By Chris Oddo/ Sunday, October 20, 2013
Grigor Dimitrov broke through on Sunday in Stockholm, taking out David Ferrer in the final to win his maiden ATP title.
Photo Source: AP
It only took Grigor Dimitrov two career finals to win his first title, but the expectations that have been heaped on the 22-year-old over the last few years have made it seem like a longer wait. The world No. 28 has had an up and down season, but after today’s 2-6, 6-4, 6-3 victory over world No. 3 David Ferrer, the campaign can be considered a great success.
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Dimitrov, who is in the early days of a new coaching agreement with Australian Roger Rasheed, may have put forth one of his most determined efforts of his career against the always indefatigable Ferrer on Sunday. The Bulgarian fought back from a set down, and in the decider he twice fought off Ferrer when he was break point down, displaying a level of fitness and calm that pundits who have long lauded Dimitrov’s talent have been yearning for.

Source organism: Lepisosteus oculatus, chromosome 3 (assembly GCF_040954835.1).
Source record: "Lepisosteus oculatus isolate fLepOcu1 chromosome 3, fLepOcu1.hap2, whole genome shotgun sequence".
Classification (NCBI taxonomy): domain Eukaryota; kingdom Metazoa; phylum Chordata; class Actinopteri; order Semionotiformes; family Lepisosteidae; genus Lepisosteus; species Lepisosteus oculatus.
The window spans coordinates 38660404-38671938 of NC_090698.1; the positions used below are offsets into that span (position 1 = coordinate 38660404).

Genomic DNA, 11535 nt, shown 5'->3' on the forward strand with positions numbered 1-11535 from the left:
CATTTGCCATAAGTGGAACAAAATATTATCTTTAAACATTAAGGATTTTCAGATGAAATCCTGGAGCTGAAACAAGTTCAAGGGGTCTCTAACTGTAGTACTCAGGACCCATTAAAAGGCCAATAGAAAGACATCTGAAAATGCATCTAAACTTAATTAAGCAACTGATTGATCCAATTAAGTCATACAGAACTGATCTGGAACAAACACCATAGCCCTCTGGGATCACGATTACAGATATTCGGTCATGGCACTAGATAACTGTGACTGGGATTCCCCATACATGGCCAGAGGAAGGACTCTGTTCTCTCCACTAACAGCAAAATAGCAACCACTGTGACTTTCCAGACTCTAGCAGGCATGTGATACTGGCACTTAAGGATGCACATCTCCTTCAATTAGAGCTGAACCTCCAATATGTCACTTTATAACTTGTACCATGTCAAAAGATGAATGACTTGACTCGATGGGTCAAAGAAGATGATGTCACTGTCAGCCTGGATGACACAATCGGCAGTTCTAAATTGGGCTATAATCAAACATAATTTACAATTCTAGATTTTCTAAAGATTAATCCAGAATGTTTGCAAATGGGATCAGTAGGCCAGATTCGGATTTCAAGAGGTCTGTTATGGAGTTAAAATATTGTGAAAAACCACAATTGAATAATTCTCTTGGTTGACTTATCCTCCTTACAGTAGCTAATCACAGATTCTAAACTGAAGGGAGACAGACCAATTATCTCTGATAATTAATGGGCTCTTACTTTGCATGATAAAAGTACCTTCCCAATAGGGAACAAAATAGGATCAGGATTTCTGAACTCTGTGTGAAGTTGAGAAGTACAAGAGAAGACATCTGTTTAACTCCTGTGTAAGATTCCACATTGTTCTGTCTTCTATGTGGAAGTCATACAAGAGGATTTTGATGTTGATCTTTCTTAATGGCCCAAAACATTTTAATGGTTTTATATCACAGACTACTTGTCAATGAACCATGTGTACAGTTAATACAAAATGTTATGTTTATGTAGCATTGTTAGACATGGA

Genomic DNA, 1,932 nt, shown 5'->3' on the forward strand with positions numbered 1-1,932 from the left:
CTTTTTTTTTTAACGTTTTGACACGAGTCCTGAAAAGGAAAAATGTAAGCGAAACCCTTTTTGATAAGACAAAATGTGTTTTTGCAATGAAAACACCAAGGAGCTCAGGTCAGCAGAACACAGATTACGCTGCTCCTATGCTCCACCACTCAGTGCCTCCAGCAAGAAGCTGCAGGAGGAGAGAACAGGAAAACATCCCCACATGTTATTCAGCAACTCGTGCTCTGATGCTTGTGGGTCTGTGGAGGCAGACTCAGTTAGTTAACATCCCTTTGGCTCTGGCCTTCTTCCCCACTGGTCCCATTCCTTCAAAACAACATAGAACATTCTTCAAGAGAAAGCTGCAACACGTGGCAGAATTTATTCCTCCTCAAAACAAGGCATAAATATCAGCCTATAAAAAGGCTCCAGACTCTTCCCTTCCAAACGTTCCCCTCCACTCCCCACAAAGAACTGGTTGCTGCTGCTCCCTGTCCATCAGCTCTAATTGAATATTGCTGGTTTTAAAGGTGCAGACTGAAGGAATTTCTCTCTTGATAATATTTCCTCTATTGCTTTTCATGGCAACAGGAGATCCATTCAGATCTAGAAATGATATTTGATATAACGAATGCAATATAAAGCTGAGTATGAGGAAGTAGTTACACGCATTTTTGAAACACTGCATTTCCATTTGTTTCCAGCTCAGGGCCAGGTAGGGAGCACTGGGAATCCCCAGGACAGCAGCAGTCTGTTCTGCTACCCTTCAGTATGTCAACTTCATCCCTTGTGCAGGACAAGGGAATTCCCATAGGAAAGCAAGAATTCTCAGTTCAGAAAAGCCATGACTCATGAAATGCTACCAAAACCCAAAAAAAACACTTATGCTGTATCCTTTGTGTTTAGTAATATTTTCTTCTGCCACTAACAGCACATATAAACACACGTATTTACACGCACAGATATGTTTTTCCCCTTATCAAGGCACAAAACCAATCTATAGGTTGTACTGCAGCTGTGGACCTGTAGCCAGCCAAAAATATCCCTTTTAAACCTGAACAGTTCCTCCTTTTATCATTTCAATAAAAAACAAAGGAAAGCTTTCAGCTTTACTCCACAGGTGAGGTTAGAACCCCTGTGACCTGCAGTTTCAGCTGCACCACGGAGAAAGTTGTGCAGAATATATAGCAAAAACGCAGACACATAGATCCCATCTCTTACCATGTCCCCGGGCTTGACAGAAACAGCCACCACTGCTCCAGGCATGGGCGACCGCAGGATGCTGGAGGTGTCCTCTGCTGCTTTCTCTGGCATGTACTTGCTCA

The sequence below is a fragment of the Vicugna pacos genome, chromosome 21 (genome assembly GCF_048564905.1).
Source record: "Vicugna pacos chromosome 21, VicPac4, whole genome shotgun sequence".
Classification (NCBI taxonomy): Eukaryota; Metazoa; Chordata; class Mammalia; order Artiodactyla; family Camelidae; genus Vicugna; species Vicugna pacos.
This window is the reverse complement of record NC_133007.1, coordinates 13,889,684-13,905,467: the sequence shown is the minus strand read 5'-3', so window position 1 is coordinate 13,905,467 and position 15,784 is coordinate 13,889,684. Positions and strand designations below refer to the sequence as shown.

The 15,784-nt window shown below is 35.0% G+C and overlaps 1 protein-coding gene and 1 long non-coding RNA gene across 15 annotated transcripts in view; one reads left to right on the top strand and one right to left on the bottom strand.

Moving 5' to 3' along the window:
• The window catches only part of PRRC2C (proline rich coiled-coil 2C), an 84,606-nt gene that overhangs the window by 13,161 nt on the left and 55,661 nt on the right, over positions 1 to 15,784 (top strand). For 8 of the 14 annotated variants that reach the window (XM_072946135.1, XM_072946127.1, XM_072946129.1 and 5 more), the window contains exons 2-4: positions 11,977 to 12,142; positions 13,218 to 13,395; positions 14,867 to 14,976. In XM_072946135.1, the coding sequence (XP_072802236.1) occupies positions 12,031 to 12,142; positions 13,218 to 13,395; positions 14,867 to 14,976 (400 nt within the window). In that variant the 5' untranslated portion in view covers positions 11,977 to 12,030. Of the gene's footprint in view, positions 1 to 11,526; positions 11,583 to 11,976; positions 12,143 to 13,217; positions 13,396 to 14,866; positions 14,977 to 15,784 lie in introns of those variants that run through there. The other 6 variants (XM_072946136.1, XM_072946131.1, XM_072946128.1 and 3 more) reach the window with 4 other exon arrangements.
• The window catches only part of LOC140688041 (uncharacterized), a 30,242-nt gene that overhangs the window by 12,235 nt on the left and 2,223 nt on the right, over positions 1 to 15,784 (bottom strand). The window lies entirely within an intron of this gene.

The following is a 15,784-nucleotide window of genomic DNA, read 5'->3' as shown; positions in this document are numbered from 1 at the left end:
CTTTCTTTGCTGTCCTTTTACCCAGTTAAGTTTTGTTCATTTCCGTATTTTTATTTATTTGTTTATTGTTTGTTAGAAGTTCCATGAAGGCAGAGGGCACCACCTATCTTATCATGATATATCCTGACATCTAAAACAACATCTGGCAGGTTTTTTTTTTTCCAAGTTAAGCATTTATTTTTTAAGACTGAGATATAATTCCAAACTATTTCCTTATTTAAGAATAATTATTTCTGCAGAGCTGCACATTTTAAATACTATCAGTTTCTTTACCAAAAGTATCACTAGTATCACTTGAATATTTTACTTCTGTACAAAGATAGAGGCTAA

In becoming the ATP’s eighth first-time winner of 2013, the 22-year-old was the complete package. He varied his game nicely, mixing in slice and high topspin to go with his wicked drives, and he seemed to relish rather than shy away from longer rallies with Ferrer.
After falling behind early, Dimitrov rallied to secure a late break in the second set to force a decider, and with the momentum in his favor, Dimitrov stayed the course, saving all three break points he faced in the third set (one in the fourth game and two in the sixth) with poise under pressure and a newfound sense of warrior-ness that many felt he lacked.
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His hard work would pay off when Ferrer cracked, tossing in an ill-timed double-fault, in the seventh game to give Dimitrov the window he needed.
Moments later an overhead smash set up match point, which Dimitrov converted before falling on his back Nadal-style in celebration of the hard-earned title.
Ferrer missed a chance to win his third title of the season, and he was also bidding to become the first Spaniard to win the Stockholm title. Ferrer’s career record in finals drops to 20-20 with the loss.